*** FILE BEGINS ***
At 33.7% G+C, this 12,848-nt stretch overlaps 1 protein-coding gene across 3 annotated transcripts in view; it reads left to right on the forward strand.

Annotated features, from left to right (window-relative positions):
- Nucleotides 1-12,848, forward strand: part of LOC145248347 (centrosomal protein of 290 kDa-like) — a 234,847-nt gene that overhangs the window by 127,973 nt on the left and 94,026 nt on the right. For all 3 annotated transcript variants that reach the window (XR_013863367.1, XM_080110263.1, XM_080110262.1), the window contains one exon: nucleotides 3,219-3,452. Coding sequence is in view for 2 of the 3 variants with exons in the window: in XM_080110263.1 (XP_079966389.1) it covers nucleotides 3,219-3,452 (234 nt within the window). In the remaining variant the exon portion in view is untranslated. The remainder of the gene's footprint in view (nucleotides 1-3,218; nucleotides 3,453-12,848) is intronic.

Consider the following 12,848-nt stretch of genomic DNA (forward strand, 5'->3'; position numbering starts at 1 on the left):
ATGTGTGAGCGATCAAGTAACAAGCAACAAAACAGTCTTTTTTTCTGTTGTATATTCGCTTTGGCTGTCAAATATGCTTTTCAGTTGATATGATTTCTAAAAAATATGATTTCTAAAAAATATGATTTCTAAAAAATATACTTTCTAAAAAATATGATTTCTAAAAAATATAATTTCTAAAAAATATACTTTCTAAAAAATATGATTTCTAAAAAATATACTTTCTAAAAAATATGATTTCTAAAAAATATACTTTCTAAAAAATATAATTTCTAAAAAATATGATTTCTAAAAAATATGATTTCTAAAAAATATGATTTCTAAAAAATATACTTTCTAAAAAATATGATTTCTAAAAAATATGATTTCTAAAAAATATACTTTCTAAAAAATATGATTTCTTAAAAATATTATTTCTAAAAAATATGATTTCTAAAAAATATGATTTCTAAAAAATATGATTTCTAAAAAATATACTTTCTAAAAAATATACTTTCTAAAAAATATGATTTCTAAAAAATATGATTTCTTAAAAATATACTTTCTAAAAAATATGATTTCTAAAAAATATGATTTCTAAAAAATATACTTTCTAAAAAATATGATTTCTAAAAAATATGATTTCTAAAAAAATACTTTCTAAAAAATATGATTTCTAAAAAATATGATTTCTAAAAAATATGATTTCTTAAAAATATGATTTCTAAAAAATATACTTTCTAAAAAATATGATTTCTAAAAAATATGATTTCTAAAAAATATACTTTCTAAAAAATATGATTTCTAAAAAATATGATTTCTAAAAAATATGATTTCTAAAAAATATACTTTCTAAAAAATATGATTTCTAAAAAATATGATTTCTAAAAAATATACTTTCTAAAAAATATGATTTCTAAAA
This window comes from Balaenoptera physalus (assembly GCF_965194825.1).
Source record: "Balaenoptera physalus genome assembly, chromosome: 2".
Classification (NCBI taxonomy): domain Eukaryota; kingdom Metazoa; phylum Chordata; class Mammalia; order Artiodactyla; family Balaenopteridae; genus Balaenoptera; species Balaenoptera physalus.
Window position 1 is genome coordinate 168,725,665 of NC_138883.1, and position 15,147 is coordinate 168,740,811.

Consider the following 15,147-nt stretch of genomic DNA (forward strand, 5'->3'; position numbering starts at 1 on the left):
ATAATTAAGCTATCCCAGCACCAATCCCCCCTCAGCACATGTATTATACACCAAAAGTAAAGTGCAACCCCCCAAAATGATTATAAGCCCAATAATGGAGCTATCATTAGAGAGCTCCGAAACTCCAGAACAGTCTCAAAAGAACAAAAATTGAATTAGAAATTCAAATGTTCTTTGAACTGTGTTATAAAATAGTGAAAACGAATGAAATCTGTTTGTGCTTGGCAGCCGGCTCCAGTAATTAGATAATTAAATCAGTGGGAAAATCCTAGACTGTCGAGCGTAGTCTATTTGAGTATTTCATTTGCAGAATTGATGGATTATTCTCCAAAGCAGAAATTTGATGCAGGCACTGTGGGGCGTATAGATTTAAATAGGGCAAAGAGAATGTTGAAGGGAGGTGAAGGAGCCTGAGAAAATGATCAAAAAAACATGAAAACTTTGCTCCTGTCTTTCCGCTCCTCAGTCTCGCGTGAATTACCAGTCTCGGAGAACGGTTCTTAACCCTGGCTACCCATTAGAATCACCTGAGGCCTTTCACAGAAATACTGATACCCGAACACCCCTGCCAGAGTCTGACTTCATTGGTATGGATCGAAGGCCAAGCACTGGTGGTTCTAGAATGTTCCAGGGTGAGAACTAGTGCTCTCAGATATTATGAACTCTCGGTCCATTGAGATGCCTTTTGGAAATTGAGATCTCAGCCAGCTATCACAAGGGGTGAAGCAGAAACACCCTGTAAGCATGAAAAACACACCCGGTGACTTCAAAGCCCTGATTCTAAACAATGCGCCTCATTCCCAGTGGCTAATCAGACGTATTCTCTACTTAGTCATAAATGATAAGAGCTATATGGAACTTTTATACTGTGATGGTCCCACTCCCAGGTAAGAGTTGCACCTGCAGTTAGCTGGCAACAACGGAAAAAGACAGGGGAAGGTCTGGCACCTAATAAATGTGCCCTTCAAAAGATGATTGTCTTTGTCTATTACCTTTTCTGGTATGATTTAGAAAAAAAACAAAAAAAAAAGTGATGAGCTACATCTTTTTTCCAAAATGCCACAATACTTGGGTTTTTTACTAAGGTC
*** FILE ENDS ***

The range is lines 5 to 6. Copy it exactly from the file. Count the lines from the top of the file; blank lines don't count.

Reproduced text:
ATGTGTGAGCGATCAAGTAACAAGCAACAAAACAGTCTTTTTTTCTGTTGTATATTCGCTTTGGCTGTCAAATATGCTTTTCAGTTGATATGATTTCTAAAAAATATGATTTCTAAAAAATATGATTTCTAAAAAATATACTTTCTAAAAAATATGATTTCTAAAAAATATAATTTCTAAAAAATATACTTTCTAAAAAATATGATTTCTAAAAAATATACTTTCTAAAAAATATGATTTCTAAAAAATATACTTTCTAAAAAATATAATTTCTAAAAAATATGATTTCTAAAAAATATGATTTCTAAAAAATATGATTTCTAAAAAATATACTTTCTAAAAAATATGATTTCTAAAAAATATGATTTCTAAAAAATATACTTTCTAAAAAATATGATTTCTTAAAAATATTATTTCTAAAAAATATGATTTCTAAAAAATATGATTTCTAAAAAATATGATTTCTAAAAAATATACTTTCTAAAAAATATACTTTCTAAAAAATATGATTTCTAAAAAATATGATTTCTTAAAAATATACTTTCTAAAAAATATGATTTCTAAAAAATATGATTTCTAAAAAATATACTTTCTAAAAAATATGATTTCTAAAAAATATGATTTCTAAAAAAATACTTTCTAAAAAATATGATTTCTAAAAAATATGATTTCTAAAAAATATGATTTCTTAAAAATATGATTTCTAAAAAATATACTTTCTAAAAAATATGATTTCTAAAAAATATGATTTCTAAAAAATATACTTTCTAAAAAATATGATTTCTAAAAAATATGATTTCTAAAAAATATGATTTCTAAAAAATATACTTTCTAAAAAATATGATTTCTAAAAAATATGATTTCTAAAAAATATACTTTCTAAAAAATATGATTTCTAAAA
This window comes from Balaenoptera physalus (assembly GCF_965194825.1).